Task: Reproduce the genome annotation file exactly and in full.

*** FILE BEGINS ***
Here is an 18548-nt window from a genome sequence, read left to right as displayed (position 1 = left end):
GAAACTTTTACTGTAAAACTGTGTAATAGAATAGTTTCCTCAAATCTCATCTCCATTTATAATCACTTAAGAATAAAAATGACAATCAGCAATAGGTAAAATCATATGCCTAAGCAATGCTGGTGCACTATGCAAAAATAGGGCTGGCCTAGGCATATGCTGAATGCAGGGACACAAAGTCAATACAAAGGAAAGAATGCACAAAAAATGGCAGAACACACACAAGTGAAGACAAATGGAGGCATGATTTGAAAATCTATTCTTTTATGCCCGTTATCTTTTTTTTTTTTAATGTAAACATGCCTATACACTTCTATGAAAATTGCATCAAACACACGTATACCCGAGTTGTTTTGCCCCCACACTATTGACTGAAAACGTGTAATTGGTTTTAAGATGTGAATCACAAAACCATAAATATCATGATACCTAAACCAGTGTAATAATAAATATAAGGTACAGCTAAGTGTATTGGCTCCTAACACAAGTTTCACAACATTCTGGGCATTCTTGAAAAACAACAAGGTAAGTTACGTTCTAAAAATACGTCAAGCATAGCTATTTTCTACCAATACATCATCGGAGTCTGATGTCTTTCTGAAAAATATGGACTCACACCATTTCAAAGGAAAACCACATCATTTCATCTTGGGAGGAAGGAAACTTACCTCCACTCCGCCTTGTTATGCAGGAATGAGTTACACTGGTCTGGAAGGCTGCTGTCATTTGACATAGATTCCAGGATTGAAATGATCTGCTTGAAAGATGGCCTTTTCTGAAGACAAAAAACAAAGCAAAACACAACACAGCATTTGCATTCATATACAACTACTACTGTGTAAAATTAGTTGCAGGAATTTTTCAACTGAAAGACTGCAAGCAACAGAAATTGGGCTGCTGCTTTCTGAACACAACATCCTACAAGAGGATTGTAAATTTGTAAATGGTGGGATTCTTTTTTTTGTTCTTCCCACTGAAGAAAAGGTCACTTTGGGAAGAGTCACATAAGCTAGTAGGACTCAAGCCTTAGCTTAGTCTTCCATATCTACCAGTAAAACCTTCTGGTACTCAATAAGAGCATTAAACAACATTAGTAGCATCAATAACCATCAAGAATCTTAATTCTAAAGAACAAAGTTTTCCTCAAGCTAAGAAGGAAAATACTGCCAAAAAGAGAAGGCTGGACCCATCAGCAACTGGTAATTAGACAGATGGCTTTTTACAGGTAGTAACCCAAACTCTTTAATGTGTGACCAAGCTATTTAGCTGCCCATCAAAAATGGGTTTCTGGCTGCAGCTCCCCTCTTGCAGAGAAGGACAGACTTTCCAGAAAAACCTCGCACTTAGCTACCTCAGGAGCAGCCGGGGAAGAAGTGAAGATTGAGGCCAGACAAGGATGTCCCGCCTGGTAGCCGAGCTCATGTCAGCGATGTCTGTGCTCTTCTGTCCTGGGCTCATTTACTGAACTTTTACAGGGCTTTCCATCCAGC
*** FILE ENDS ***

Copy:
Here is an 18548-nt window from a genome sequence, read left to right as displayed (position 1 = left end):
GAAACTTTTACTGTAAAACTGTGTAATAGAATAGTTTCCTCAAATCTCATCTCCATTTATAATCACTTAAGAATAAAAATGACAATCAGCAATAGGTAAAATCATATGCCTAAGCAATGCTGGTGCACTATGCAAAAATAGGGCTGGCCTAGGCATATGCTGAATGCAGGGACACAAAGTCAATACAAAGGAAAGAATGCACAAAAAATGGCAGAACACACACAAGTGAAGACAAATGGAGGCATGATTTGAAAATCTATTCTTTTATGCCCGTTATCTTTTTTTTTTTTAATGTAAACATGCCTATACACTTCTATGAAAATTGCATCAAACACACGTATACCCGAGTTGTTTTGCCCCCACACTATTGACTGAAAACGTGTAATTGGTTTTAAGATGTGAATCACAAAACCATAAATATCATGATACCTAAACCAGTGTAATAATAAATATAAGGTACAGCTAAGTGTATTGGCTCCTAACACAAGTTTCACAACATTCTGGGCATTCTTGAAAAACAACAAGGTAAGTTACGTTCTAAAAATACGTCAAGCATAGCTATTTTCTACCAATACATCATCGGAGTCTGATGTCTTTCTGAAAAATATGGACTCACACCATTTCAAAGGAAAACCACATCATTTCATCTTGGGAGGAAGGAAACTTACCTCCACTCCGCCTTGTTATGCAGGAATGAGTTACACTGGTCTGGAAGGCTGCTGTCATTTGACATAGATTCCAGGATTGAAATGATCTGCTTGAAAGATGGCCTTTTCTGAAGACAAAAAACAAAGCAAAACACAACACAGCATTTGCATTCATATACAACTACTACTGTGTAAAATTAGTTGCAGGAATTTTTCAACTGAAAGACTGCAAGCAACAGAAATTGGGCTGCTGCTTTCTGAACACAACATCCTACAAGAGGATTGTAAATTTGTAAATGGTGGGATTCTTTTTTTTGTTCTTCCCACTGAAGAAAAGGTCACTTTGGGAAGAGTCACATAAGCTAGTAGGACTCAAGCCTTAGCTTAGTCTTCCATATCTACCAGTAAAACCTTCTGGTACTCAATAAGAGCATTAAACAACATTAGTAGCATCAATAACCATCAAGAATCTTAATTCTAAAGAACAAAGTTTTCCTCAAGCTAAGAAGGAAAATACTGCCAAAAAGAGAAGGCTGGACCCATCAGCAACTGGTAATTAGACAGATGGCTTTTTACAGGTAGTAACCCAAACTCTTTAATGTGTGACCAAGCTATTTAGCTGCCCATCAAAAATGGGTTTCTGGCTGCAGCTCCCCTCTTGCAGAGAAGGACAGACTTTCCAGAAAAACCTCGCACTTAGCTACCTCAGGAGCAGCCGGGGAAGAAGTGAAGATTGAGGCCAGACAAGGATGTCCCGCCTGGTAGCCGAGCTCATGTCAGCGATGTCTGTGCTCTTCTGTCCTGGGCTCATTTACTGAACTTTTACAGGGCTTTCCATCCAGC